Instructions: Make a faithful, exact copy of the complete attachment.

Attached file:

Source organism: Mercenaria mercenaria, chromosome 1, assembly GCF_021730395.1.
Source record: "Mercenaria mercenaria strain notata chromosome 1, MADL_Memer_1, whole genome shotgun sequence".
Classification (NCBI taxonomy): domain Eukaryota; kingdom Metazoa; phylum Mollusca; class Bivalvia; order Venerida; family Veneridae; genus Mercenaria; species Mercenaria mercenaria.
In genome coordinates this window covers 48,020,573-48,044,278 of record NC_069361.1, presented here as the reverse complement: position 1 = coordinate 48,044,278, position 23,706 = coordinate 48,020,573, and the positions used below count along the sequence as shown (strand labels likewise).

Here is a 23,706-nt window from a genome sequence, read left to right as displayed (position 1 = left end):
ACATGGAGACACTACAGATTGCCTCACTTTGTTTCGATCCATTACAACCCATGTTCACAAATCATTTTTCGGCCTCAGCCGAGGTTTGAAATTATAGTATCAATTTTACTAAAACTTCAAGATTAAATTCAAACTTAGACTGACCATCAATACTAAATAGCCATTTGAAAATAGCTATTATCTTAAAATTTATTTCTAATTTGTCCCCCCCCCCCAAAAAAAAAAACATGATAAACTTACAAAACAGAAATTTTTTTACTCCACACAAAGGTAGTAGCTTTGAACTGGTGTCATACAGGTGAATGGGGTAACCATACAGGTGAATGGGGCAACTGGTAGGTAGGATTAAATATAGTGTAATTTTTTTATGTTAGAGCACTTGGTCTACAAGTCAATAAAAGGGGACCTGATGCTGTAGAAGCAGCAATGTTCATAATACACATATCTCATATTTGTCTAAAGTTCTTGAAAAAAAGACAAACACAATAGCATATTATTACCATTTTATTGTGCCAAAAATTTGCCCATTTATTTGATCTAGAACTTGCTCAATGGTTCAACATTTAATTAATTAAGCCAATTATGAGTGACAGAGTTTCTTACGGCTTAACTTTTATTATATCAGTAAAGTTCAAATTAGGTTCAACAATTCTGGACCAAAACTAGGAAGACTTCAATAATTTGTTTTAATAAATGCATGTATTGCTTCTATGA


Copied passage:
Source organism: Mercenaria mercenaria, chromosome 1, assembly GCF_021730395.1.
Source record: "Mercenaria mercenaria strain notata chromosome 1, MADL_Memer_1, whole genome shotgun sequence".
Classification (NCBI taxonomy): domain Eukaryota; kingdom Metazoa; phylum Mollusca; class Bivalvia; order Venerida; family Veneridae; genus Mercenaria; species Mercenaria mercenaria.
In genome coordinates this window covers 48,020,573-48,044,278 of record NC_069361.1, presented here as the reverse complement: position 1 = coordinate 48,044,278, position 23,706 = coordinate 48,020,573, and the positions used below count along the sequence as shown (strand labels likewise).

Here is a 23,706-nt window from a genome sequence, read left to right as displayed (position 1 = left end):
ACATGGAGACACTACAGATTGCCTCACTTTGTTTCGATCCATTACAACCCATGTTCACAAATCATTTTTCGGCCTCAGCCGAGGTTTGAAATTATAGTATCAATTTTACTAAAACTTCAAGATTAAATTCAAACTTAGACTGACCATCAATACTAAATAGCCATTTGAAAATAGCTATTATCTTAAAATTTATTTCTAATTTGTCCCCCCCCCCCAAAAAAAAAAACATGATAAACTTACAAAACAGAAATTTTTTTACTCCACACAAAGGTAGTAGCTTTGAACTGGTGTCATACAGGTGAATGGGGTAACCATACAGGTGAATGGGGCAACTGGTAGGTAGGATTAAATATAGTGTAATTTTTTTATGTTAGAGCACTTGGTCTACAAGTCAATAAAAGGGGACCTGATGCTGTAGAAGCAGCAATGTTCATAATACACATATCTCATATTTGTCTAAAGTTCTTGAAAAAAAGACAAACACAATAGCATATTATTACCATTTTATTGTGCCAAAAATTTGCCCATTTATTTGATCTAGAACTTGCTCAATGGTTCAACATTTAATTAATTAAGCCAATTATGAGTGACAGAGTTTCTTACGGCTTAACTTTTATTATATCAGTAAAGTTCAAATTAGGTTCAACAATTCTGGACCAAAACTAGGAAGACTTCAATAATTTGTTTTAATAAATGCATGTATTGCTTCTATGA